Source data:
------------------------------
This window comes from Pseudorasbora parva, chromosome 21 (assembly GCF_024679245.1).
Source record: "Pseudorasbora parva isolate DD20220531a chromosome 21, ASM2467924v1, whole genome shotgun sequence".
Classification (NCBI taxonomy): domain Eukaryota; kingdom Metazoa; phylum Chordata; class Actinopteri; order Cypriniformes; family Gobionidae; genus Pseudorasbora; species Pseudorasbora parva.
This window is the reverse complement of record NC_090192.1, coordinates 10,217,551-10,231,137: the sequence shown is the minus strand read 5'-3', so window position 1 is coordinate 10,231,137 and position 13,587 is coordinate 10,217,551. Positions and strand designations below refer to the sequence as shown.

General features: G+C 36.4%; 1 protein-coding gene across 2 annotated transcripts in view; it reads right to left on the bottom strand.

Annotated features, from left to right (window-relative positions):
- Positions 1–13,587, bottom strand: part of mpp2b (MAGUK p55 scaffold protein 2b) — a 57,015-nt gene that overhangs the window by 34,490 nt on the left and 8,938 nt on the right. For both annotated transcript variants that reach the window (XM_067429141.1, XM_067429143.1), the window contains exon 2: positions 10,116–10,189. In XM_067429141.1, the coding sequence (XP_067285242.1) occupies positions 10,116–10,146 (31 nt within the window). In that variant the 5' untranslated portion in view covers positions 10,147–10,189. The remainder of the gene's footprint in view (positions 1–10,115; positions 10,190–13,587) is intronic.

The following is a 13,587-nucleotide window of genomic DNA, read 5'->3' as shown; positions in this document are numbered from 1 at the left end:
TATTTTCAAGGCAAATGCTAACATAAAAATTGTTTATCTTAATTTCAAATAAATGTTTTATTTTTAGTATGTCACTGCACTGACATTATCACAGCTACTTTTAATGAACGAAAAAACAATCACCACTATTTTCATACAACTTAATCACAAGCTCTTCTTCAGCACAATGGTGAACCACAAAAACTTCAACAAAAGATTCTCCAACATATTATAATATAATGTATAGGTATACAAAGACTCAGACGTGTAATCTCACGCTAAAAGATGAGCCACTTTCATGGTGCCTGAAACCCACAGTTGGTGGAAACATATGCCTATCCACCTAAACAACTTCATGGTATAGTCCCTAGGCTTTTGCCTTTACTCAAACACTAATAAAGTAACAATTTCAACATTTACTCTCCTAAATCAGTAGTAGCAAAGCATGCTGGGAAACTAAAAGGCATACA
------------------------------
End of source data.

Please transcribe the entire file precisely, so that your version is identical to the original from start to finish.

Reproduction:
This window comes from Pseudorasbora parva, chromosome 21 (assembly GCF_024679245.1).
Source record: "Pseudorasbora parva isolate DD20220531a chromosome 21, ASM2467924v1, whole genome shotgun sequence".
Classification (NCBI taxonomy): domain Eukaryota; kingdom Metazoa; phylum Chordata; class Actinopteri; order Cypriniformes; family Gobionidae; genus Pseudorasbora; species Pseudorasbora parva.
This window is the reverse complement of record NC_090192.1, coordinates 10,217,551-10,231,137: the sequence shown is the minus strand read 5'-3', so window position 1 is coordinate 10,231,137 and position 13,587 is coordinate 10,217,551. Positions and strand designations below refer to the sequence as shown.

General features: G+C 36.4%; 1 protein-coding gene across 2 annotated transcripts in view; it reads right to left on the bottom strand.

Annotated features, from left to right (window-relative positions):
- Positions 1–13,587, bottom strand: part of mpp2b (MAGUK p55 scaffold protein 2b) — a 57,015-nt gene that overhangs the window by 34,490 nt on the left and 8,938 nt on the right. For both annotated transcript variants that reach the window (XM_067429141.1, XM_067429143.1), the window contains exon 2: positions 10,116–10,189. In XM_067429141.1, the coding sequence (XP_067285242.1) occupies positions 10,116–10,146 (31 nt within the window). In that variant the 5' untranslated portion in view covers positions 10,147–10,189. The remainder of the gene's footprint in view (positions 1–10,115; positions 10,190–13,587) is intronic.

The following is a 13,587-nucleotide window of genomic DNA, read 5'->3' as shown; positions in this document are numbered from 1 at the left end:
TATTTTCAAGGCAAATGCTAACATAAAAATTGTTTATCTTAATTTCAAATAAATGTTTTATTTTTAGTATGTCACTGCACTGACATTATCACAGCTACTTTTAATGAACGAAAAAACAATCACCACTATTTTCATACAACTTAATCACAAGCTCTTCTTCAGCACAATGGTGAACCACAAAAACTTCAACAAAAGATTCTCCAACATATTATAATATAATGTATAGGTATACAAAGACTCAGACGTGTAATCTCACGCTAAAAGATGAGCCACTTTCATGGTGCCTGAAACCCACAGTTGGTGGAAACATATGCCTATCCACCTAAACAACTTCATGGTATAGTCCCTAGGCTTTTGCCTTTACTCAAACACTAATAAAGTAACAATTTCAACATTTACTCTCCTAAATCAGTAGTAGCAAAGCATGCTGGGAAACTAAAAGGCATACA